The Representative had been fully aware that the said two applications must be "maintained and fully prosecuted, including traversing the full appeal procedure". From the very beginning he had tried to coordinate the treatment of the said applications and later also the treatment of the corresponding appeals. That was particularly aimed at ultimate oral proceedings being at the same time or consecutive so that only one trip from California to Munich would be required for the US Attorney and the Applicant. Telephone contact between the Representative and the instructing US Attorney at that time had been frequent and often had included reference to progress.
Once the Representative himself had made the said recategorisation of the first appeal, it was therefore also applied to the related appeal, as these two appeals were tried to be held together. Thus the Representative himself had written on the corresponding chits of the two appeal cases, which chits were attached to incoming letters, that further processing was allowed, although on the covers of the corresponding dossiers, the correct time limits were given.
The system thus required that the required dates were introduced manually into the system by the staff of the office. A box system had never been used (placing a cross into a box corresponding to a certain measure - e.g. a time limit to be held), which according to the experience of the Representative would have been still more complicated. The Representative was of the opinion that the staff and he himself were part of the system and that he in fact always had the time limits concerned and the corresponding routines in his head.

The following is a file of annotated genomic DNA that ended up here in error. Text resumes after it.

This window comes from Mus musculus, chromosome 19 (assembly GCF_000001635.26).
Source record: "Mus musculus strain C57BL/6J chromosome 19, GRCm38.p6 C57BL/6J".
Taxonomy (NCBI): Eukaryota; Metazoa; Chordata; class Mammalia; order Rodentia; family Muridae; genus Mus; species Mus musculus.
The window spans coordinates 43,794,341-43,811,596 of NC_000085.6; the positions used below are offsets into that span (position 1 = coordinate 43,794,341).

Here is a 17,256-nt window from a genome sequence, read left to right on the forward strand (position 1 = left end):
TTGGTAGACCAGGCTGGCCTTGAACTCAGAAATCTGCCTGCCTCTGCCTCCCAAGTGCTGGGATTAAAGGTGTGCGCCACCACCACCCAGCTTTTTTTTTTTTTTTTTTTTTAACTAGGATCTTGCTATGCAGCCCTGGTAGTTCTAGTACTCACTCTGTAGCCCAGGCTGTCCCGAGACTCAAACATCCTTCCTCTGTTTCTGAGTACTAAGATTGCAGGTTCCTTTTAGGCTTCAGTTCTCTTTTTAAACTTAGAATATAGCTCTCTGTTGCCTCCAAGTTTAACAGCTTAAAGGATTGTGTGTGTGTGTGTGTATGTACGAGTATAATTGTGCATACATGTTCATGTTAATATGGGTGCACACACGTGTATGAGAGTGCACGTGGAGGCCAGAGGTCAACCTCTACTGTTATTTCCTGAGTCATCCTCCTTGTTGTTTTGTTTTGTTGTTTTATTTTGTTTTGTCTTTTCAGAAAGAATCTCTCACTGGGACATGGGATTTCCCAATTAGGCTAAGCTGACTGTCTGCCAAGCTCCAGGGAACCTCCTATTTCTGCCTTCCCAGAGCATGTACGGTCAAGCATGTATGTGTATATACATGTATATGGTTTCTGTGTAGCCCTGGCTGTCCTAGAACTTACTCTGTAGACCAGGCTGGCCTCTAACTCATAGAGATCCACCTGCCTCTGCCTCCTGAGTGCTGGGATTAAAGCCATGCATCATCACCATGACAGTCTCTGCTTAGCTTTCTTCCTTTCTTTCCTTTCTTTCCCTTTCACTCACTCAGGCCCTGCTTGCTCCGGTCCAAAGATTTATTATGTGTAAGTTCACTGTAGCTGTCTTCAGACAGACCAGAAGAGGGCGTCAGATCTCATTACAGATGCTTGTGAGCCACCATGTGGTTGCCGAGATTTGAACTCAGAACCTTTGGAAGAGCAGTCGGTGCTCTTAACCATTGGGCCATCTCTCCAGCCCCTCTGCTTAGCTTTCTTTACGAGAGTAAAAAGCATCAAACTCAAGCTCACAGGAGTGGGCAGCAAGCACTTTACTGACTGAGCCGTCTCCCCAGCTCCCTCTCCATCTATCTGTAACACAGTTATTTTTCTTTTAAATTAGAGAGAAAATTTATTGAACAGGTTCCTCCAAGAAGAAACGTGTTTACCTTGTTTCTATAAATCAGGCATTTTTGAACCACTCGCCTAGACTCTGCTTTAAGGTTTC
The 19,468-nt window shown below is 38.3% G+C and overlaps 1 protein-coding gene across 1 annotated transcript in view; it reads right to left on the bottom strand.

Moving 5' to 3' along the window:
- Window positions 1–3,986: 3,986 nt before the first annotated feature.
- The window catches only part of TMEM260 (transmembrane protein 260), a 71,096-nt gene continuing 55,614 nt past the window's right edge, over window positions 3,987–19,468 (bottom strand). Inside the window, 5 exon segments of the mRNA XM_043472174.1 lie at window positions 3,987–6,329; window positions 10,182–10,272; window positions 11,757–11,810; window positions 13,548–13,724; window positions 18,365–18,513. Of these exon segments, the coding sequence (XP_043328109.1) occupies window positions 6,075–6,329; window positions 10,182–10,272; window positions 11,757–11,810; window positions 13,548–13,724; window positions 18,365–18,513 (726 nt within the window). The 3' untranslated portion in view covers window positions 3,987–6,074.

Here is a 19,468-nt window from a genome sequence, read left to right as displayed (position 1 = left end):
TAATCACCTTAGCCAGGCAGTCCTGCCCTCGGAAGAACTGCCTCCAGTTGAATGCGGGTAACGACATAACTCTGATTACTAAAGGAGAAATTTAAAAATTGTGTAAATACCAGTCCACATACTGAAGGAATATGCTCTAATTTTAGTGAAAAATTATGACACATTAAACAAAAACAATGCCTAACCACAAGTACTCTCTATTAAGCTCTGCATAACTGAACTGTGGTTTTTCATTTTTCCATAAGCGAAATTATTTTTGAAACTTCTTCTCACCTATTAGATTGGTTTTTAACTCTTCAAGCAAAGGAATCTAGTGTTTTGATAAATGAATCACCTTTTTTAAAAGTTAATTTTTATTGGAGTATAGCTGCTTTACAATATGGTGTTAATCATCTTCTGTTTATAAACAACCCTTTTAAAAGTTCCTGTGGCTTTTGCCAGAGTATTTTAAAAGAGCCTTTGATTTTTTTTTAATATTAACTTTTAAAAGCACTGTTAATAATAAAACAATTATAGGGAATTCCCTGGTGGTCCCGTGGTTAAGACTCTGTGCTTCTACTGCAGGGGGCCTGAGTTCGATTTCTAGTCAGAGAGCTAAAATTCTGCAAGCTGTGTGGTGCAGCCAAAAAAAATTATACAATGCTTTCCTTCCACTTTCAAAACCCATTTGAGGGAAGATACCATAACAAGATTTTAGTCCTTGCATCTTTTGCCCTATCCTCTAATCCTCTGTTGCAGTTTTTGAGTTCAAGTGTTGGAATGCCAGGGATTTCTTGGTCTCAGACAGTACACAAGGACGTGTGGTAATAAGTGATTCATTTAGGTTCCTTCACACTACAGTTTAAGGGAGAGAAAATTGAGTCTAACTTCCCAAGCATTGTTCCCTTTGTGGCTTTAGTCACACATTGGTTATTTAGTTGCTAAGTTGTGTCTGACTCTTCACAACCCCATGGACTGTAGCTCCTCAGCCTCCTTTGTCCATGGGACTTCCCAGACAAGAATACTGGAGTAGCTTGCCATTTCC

Reasons for the Decision
1. Since a Statement of Grounds of Appeal has not been filed within the time limit set by Article 108, taking into account Rule 78(3) EPC, the appeal should be rejected as inadmissible in application of Rule 65(1) EPC, unless the application for re-establishment of rights, filed by the Appellant, is granted.
2. The application for re-establishment of rights fulfils the conditions of Article 122(2) and (3) EPC.
3. Article 122(1) EPC, provides, as a prerequisite for the re-establishment of rights, that the Applicant for or the Proprietor of a European patent has taken "all due care required by the circumstances". If an Applicant is represented by a professional Representative the latter also has to show that he has taken all due care required by the circumstances according to the jurisprudence of the Boards of Appeal in conformity with the general principles of representation (Articles 133 and 134 EPC), see J 05/80, OJ EPO 1981, 343.
4. In the Notice of Appeal in related case T 69/91, filed on 10 October 1990, (see under VII above) the Representative writes: